The transition from high school to college is an exciting time, but also one filled with many challenges. We researched the topics and consulted with university student services experts to demystify college classes and bring you the information you need to succeed.
Six Types of College Class Formats
College Lectures are the quintessential large college class with hundreds of students. The professor speaks and the students listen and take notes. With such a large format there is little opportunity for questions or interaction between the professor and students, questions are usually limited to a few minutes at the end of the lecture if time is allocated.
Large lecture classes with 200-300 students are common for general education courses taken during your first two years of college with a mandatory number of credit hours required. General education courses focus on critical thinking skills, acceptance of social diversity, and clear communication with the formation of logical arguments.
You should expect any 100-level college course to include a lecture because of the large number of students required to take it for their degree program. Common general education classes include Psychology 101, English Literature, Basic Chemistry, College Algebra, Sociology 101, and Spanish 1.
College Discussion Sections (aka Recitations or Tutorials) are led by a teaching assistant (TA) and are a required part of lecture classes. While the entire class attends the same lecture, the discussion section will have a smaller group of 15-30 students. A normal 3 credit hour course will meet three times during a week, 2 sessions are lectures and the third is a discussion session.
With the smaller format, the discussion section allows for more in-depth dialogue and question-and-answer between the students and the TA. Teaching Assistants are normally graduate students working towards an advanced degree in the field. College essays/papers and problem assignments are handled through the discussion sessions and the TA will grade these items as well.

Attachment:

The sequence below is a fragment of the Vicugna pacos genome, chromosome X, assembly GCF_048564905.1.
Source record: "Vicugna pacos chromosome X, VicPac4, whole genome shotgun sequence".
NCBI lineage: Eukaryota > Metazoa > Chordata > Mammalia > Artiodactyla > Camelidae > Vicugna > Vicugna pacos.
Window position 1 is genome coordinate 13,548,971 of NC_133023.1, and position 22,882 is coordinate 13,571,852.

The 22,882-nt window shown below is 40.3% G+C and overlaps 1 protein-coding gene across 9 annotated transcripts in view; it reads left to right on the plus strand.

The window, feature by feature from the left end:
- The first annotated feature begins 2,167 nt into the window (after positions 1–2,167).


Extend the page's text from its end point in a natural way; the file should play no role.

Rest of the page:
College Seminars become the norm as you progress into the 300 and 400 level courses. The large lecture hall format gives way to a more personal setting. Because these are upper-level courses they are more specialized and consequently have fewer students, typically 20-30.
Seminars still have the professor speaking for the duration of the class – and for this reason many universities still call them ‘lectures’ – but with fewer students there are more opportunities for asking questions and discussion of the advanced topics. Seminars are also paired with discussion sections and the discussion section may also be taught by the professor, but more commonly by TAs.
College Laboratory Classes are included with many lecture classes, most commonly in the sciences. The laboratory provides hands-on experience with the science rather than just reading and talking about concepts in class. Labs are about the practical application of knowledge and in many cases are a closer representation of actual career work.
Students attempt to take the material they’ve learned from the lecture and apply their knowledge in various lab experiments. Common examples of labs in college:
- Computer science labs where students write computer programs
- Astronomy labs where students apply observation techniques
- Biology labs where students complete dissections
- Chemistry labs where students mix chemical and perform experiments
- Physics labs where students demonstrate physical phenomena
- Psychology labs where students conduct surveys or conduct experiments on volunteers
- Medical labs where students observe procedures at a clinic
College labs are more involved than high school and require more independent thought. Where a high school chemistry lab just requires students to follow along and execute the procedure, a college chemistry lab may give each student an unknown substance that they must identify using the techniques they have learned.
College Studio Classes are most common in the Arts but the concept is spreading into other disciplines as well. Studio classes combine aspects of the college seminar and labs into a hands-on creative experience. A characteristic central to the studio class is teaching through example – the studio professor will give demonstrations, show slides, or give examples – and then the students will try their hand.